He then moved to Coronation Street as a researcher, involved in David Platt pushing his mum down the stairs and also researching Maria Connor’s still birth.
Stuart returned to Emmerdale after a year - this time moving up to script editor, working on Jack Sugden’s funeral, Aaron Livesy and Jackson Walsh’s train crash and the fire which killed Terry Woods and Viv Hope.
After three years, Stuart joined Channel Four soap Hollyoaks as a script editor, tackling the end of serial killer Silas Blissett and Dr Paul Browning, and John Paul McQueen’s rape, some of which helped it win Best Soap at the British Soap Awards in 2014.
He adds: “I love getting my hands on a story and working with writers to tell it in the most exciting and intriguing way possible.”
“I enjoy getting to the nitty gritty to make sure stories are as compelling as they can be. I love finding new ways of telling stories and satisfying audience expectations.”
In December 2013, Stuart moved to Cardiff to join the team at BBC One’s Casualty and soon became story producer, where he was pivotal in bringing Duffy back, as well as giving Connie Beauchamp cancer and Glen Thomas a brain tumour. He was also heavily involved in the 30th anniversary helicopter crash.
Some of his work contributed to Casualty winning Best Drama at the National Television Awards last year.
He adds: “I love starting from a blank page with a group of characters to play with as anything is an option.
“We have conferences with the writers and we all pitch our ideas. We don’t have any instructions to follow - we just create a blueprint and decide what happens to the characters. It is quite sadistic really, as their future is on our hands and that is quite exciting.”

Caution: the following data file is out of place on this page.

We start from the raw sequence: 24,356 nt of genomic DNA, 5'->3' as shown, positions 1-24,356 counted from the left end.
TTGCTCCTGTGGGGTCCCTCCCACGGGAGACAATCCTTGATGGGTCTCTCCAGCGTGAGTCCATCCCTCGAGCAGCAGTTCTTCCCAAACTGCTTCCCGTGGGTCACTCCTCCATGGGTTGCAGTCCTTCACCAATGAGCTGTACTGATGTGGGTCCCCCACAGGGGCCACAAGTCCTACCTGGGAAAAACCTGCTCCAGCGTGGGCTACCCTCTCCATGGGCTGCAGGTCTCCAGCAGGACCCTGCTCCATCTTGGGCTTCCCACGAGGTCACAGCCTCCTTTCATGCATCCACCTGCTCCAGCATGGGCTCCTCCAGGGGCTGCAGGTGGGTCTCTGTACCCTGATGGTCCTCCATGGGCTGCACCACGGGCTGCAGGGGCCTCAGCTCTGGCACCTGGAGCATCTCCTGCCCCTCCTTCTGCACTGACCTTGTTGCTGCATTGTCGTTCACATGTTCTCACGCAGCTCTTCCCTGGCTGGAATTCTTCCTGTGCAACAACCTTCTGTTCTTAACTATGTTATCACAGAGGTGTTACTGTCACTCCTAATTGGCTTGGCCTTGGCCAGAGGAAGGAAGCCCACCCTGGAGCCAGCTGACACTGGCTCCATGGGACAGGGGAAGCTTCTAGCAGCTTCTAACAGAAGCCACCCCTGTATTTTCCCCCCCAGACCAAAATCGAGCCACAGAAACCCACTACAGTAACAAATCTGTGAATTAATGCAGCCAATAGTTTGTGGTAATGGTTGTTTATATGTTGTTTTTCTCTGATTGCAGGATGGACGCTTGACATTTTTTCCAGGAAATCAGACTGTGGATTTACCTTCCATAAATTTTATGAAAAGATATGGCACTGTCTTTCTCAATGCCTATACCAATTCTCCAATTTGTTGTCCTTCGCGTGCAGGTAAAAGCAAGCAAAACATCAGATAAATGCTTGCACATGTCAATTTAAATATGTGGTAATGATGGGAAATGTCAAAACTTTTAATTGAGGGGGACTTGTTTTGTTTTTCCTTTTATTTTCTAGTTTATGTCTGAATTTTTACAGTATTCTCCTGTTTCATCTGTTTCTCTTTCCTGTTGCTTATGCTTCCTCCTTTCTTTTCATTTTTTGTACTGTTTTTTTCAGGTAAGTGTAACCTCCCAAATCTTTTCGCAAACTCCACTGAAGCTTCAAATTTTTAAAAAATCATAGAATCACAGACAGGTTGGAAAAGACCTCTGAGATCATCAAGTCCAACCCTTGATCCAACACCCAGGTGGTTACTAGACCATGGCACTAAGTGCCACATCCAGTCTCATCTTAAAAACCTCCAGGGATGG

Whilst at Casualty, Stuart embarked on two other projects in Cambodia, creating a 24-part detective series called Smart Girls and a film, Price of Love, which won an award.
Stuart explains: “I was contacted by a mutual friend of Matthew Robinson, who used to be executive producer of EastEnders. He had moved to Cambodia and set up a production company, KMF, and wanted me to create a Khmer detective series for him. I created the series mostly from my flat in Cardiff and then Matthew invited me to go to Cambodia and watch it being filmed. Whilst there, I came up with an idea for a film called Price of Love, a romantic comedy in which a guy hires a prostitute to act as his girlfriend to stop his parents forcing him into a marriage and he then falls in love with her.
“It took a year to make. I was only in Cambodia for two weeks, so I did most of it from home. Matthew involved me in so many aspects of the production – from casting to finding locations - and we just communicated via Skype and emails. The film won best film at the National Cambodia Film Festival in 2016, which was amazing.”
Stuart left Casualty last July to become series producer on River City in Glasgow.
He adds: “It is interesting in so many different ways. I am still being creative, but I have far more responsibility than I’ve ever had before. I am a really passionate storyteller and that’s always at the forefront of everything I do. I get to tell long term stories, knowing they will captivate millions of people.
“It’s impossible to pick a favourite show - all the programmes I have worked on are special in different ways. Emmerdale has a special place in my heart because it was my first drama, whereas Casualty was where I made my leap from script editor to story producer and that catapulted me to where I am now. River City means a lot to me as I have so much creative control and Hollyoaks was such a crazy place to work and I made a lot of friends for life there.”
Video supplied by KMF - trailer for Price of Love